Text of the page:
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Most medium and high-end digital cameras have a setting that allows you to record images in either JPG or RAW format on the memory card. We’ve all seen JPG images on the web and in folders on our personal computers, but it is often not very clear what the RAW format is and why we should use it. Most novices know that JPG files are compressed files, that is, they somehow take up less space on the memory card than they would otherwise, and that RAW files are not compressed and so take up more space on the memory card. This is not strictly true, RAW files are usually compressed, but the type of compression is loss-less. This short paper discusses the reasons why you should use the RAW format if you’re serious about photography and the quality of your images, but first we’ll start with a little background into what the RAW format is.
RAW is a general term for a number of different camera manufacturers proprietary formats; Canon’s .CRW and .CR2, Nikon’s .NEF, Minolta’s .MRW and Olympus’ .ORF formats. All share common features, but essentially record the unprocessed data captured by the camera’s sensor. This means that before the RAW data can be used, there needs to be a piece of software, the RAW converter, that converts this data into a recognisable image; more on this later. As the RAW format is not a Standard, this software continually needs to be updated when the manufacturer brings out a new camera.
The camera’s sensor is an array of individual sensors, when photons land on these sensors, an electrical signal is produced, more photons produce a larger signal (brighter light). However, these represent a monochrome image, colour information is obtained by using colour filters in the form of a Bayer matrix over the sensors.
The RAW file is comparable to the latent image on an exposed, but undeveloped film, it contains exactly what the image sensor recorded. It’s important to note that the camera might support many features such as auto white balance, the ability to ‘take’ sepia toned images or vivid colours for landscapes, all these features are essentially disabled when we use RAW as the data recorded is only
The White Balance setting has no effect on the RAW image data whatsoever, but a meta-data tag is embedded into the RAW data file so that the RAW converter can know what the photographer had intended and so render the default image accordingly.
RAW files use the full dynamic range of the camera’s sensor, on high-end digital cameras this is currently 14-bits which can record 2^14 or 16,384 different shades. On the other hand, JPGs are 8-bit hence can only record 2^8 or 256 different shades which is a serious problem when you start to post-process your image; there are very few bits representing the shadows and so when these are manipulated, banding (posterisation) often becomes apparent.
The RAW image is usually compressed using a loss-less algorithm, the file size thus depends upon the actual image and accounts for why each RAW image you take has a different file size (Nikon with their .NEF format offers uncompressed, lossless compressed and lossy compressed). A JPG image is always compressed and uses a lossy algorithm, that is, it throws information away that can never be recovered by software later. The RAW image will take more space on the memory card than a JPG.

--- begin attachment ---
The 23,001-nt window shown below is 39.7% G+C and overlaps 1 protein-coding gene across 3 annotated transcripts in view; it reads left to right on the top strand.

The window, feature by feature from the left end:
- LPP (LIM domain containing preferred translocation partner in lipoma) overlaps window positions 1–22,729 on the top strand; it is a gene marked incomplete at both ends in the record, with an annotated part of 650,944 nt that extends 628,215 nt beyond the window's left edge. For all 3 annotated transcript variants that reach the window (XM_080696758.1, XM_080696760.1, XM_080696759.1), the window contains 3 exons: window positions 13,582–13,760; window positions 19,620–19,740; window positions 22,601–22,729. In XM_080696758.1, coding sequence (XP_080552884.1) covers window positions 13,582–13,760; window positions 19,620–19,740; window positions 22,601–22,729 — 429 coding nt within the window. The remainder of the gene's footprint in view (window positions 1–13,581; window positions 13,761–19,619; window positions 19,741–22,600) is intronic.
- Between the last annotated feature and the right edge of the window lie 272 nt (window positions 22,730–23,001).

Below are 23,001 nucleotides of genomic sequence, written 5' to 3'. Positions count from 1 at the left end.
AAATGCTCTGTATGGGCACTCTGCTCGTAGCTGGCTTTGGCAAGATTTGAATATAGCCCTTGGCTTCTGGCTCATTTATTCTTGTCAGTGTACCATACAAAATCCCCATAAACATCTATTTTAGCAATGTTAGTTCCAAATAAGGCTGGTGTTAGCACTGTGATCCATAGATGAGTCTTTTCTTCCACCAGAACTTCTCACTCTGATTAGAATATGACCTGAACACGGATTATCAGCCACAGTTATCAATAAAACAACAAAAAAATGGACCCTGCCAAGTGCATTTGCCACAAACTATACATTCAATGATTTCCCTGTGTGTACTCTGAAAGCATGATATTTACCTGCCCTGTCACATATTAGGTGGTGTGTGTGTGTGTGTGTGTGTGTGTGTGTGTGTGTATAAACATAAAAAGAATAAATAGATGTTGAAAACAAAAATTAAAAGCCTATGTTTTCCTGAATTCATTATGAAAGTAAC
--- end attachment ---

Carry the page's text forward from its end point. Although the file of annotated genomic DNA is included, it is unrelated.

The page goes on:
Some cameras are now giving the additional option for a reduced resolution RAW image so you can have the advantages of a RAW if you are really short of space on your memory card. Cameras also allow different resolutions of JPG images so you can opt for fewer high resolution images, or a very large number of lower resolution images.
The JPG image has been processed by the camera at the time of shooting. It will have been sharpened (some cameras allow you to set the amount of sharpening) using an ‘unsharp mask’. Therefor all your photographs will have the same amount of sharpening applied. The amount of sharpening that you want to apply should be dependant upon your art (is your photo a soft portrait or a very detailed architectural shot?), the intended output device (screen or print) and the intended viewing distance.
Embedded within the RAW file is (usually a lower resolution) JPG image (thumbnail), this is used by your upload software so that you can see what the image is. After all, the RAW file, is, well … RAW, it can only be recognisable after it has been processed by the RAW Converter.
But be warned; it is this JPG thumbnail that is also displayed on your camera’s LCD and it is also this JPG thumbnail that provides the data for your exposure histogram. Thus if you shoot in RAW, it is recommended that you turn all of your camera’s ‘artistic’ settings to neutral, no sharpening, no saturation or contrast enhancements etc, so that you can make resonably accurate assumptions from the JPG displayed on your camera’s LCD.
The most important reason why you should shoot in RAW format is that programs like Adobe’s Lightroom and Photoshop RAW Converter are NON-DESCTRUCTIVE. This means that you can edit the RAW image at any time in the future again without affecting the original file. As your photographic skills develop and software gets better (for example noise reduction algorithms), we might have a different visualisation of our image in the future to what we have today.
Here are some bullet points giving the advantages of each format: